Direct formic acid fuel cells (DFAFCs) allow highly efficient low temperature conversion of chemical energy into electricity and are expected to play a vital role in our future sustainable society. However, the massive precious metal usage in current membrane electrode assembly (MEA) technology greatly inhibits their actual applications. Here we demonstrate a new type of anode constructed by confining highly active nanoengineered catalysts into an ultra-thin catalyst layer with thickness around 100 nm. Specifically, an atomic layer of platinum is first deposited onto nanoporous gold (NPG) leaf to achieve high utilization of Pt and easy accessibility of both reactants and electrons to active sites. These NPG-Pt core/shell nanostructures are further decorated by a sub-monolayer of Bi to create highly active reaction sites for formic acid electro-oxidation. Thus obtained layer-structured NPG-Pt-Bi thin films allow a dramatic decrease in Pt usage down to 3 μg·cm−2, while maintaining very high electrode activity and power performance at sufficiently low overall precious metal loading. Moreover, these electrode materials show superior durability during half-year test in actual DFAFCs, with remarkable resistance to common impurities in formic acid, which together imply their great potential in applications in actual devices.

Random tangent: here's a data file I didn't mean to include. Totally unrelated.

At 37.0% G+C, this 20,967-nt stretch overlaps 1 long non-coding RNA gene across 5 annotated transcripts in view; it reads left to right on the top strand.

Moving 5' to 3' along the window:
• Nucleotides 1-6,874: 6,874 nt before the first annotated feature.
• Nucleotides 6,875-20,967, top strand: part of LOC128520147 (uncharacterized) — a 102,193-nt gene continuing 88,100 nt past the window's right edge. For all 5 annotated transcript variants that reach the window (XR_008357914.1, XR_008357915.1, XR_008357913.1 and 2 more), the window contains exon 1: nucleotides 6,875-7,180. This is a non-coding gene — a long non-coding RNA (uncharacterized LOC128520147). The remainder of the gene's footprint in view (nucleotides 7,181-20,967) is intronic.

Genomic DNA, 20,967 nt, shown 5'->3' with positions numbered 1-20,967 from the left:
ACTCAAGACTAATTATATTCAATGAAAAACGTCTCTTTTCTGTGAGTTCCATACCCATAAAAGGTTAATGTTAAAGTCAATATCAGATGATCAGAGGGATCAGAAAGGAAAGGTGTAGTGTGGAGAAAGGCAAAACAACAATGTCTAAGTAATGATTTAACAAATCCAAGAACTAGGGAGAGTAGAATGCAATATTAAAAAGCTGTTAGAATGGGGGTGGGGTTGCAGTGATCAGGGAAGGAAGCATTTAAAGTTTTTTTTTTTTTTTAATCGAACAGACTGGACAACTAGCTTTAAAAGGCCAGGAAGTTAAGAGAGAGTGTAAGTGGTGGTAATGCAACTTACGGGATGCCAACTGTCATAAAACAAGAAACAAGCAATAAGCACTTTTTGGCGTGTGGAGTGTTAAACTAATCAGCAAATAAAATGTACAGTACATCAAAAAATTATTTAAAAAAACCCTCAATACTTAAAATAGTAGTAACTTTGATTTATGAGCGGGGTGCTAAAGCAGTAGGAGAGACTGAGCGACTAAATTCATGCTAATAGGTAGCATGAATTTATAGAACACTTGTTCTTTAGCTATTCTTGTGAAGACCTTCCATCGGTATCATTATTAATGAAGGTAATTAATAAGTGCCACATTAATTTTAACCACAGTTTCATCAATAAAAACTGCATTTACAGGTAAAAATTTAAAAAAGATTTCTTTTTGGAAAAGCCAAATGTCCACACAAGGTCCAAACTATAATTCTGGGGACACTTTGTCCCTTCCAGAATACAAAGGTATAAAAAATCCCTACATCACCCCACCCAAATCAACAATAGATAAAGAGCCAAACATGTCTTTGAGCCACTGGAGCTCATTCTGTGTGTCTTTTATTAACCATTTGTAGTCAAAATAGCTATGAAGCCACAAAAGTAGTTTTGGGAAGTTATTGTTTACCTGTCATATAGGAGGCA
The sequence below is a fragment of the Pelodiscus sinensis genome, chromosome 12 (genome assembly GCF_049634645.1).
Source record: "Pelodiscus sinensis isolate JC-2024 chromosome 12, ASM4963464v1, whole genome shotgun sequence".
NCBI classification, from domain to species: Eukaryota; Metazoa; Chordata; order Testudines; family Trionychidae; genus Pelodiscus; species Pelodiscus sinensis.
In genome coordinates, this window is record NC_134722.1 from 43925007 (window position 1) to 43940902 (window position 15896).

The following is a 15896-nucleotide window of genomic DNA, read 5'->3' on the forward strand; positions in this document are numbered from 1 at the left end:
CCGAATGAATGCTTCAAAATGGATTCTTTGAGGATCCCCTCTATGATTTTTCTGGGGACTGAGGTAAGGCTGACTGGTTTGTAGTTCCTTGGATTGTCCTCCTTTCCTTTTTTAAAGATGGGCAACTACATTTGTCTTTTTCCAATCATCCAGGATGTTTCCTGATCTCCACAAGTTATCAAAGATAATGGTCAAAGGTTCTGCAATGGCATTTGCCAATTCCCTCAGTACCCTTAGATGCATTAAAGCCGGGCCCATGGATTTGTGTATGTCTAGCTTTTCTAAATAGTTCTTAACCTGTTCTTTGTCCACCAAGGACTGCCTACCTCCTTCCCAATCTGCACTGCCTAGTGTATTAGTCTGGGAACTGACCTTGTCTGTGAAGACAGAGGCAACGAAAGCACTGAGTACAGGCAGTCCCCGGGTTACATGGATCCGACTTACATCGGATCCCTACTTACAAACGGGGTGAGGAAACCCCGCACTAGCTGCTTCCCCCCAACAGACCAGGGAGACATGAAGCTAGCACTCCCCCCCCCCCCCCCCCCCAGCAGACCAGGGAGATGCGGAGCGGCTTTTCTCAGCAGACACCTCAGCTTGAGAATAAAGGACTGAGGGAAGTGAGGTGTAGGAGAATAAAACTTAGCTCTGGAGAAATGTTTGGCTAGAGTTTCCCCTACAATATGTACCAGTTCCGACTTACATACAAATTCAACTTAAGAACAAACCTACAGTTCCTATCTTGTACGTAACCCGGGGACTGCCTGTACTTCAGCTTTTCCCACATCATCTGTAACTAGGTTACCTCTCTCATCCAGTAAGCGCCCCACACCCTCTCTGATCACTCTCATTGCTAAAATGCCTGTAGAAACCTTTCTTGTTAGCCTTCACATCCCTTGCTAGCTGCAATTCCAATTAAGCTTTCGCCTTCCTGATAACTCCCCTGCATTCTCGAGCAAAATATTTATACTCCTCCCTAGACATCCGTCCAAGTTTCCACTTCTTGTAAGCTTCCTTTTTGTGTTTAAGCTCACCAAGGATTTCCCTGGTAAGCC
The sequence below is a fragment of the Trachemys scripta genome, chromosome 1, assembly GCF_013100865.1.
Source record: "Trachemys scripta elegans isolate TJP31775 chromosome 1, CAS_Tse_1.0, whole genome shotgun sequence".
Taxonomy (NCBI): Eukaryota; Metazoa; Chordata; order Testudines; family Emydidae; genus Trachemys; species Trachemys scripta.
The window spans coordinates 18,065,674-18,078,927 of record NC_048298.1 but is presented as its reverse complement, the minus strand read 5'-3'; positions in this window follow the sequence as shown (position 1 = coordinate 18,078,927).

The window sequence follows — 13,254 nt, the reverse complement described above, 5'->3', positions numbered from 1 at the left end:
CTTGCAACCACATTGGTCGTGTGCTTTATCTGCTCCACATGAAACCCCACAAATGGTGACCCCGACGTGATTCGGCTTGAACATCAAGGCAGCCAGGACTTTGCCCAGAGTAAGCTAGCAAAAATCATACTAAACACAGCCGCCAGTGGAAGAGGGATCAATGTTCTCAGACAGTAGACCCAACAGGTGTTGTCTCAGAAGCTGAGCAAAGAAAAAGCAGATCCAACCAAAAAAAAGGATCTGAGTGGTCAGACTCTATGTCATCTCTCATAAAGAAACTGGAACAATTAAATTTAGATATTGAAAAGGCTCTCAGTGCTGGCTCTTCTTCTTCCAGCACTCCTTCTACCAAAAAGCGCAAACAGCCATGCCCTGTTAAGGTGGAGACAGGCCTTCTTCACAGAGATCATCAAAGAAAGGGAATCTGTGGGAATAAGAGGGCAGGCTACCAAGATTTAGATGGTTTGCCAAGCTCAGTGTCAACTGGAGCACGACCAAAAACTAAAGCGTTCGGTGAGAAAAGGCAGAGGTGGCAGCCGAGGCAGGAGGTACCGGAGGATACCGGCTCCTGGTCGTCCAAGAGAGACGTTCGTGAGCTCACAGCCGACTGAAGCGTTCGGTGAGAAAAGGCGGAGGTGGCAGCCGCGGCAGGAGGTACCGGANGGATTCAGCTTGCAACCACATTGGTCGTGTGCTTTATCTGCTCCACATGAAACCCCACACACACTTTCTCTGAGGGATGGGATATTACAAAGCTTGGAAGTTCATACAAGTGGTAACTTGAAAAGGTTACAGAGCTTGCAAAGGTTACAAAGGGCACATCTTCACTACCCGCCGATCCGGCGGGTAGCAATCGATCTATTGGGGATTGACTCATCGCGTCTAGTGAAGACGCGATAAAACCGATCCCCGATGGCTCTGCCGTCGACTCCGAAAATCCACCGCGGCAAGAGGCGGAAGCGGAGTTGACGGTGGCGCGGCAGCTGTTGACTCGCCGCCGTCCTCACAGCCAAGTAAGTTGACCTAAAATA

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- core/shell structures
- direct formic acid fuel cells
- low-Pt loading
- nanoporous gold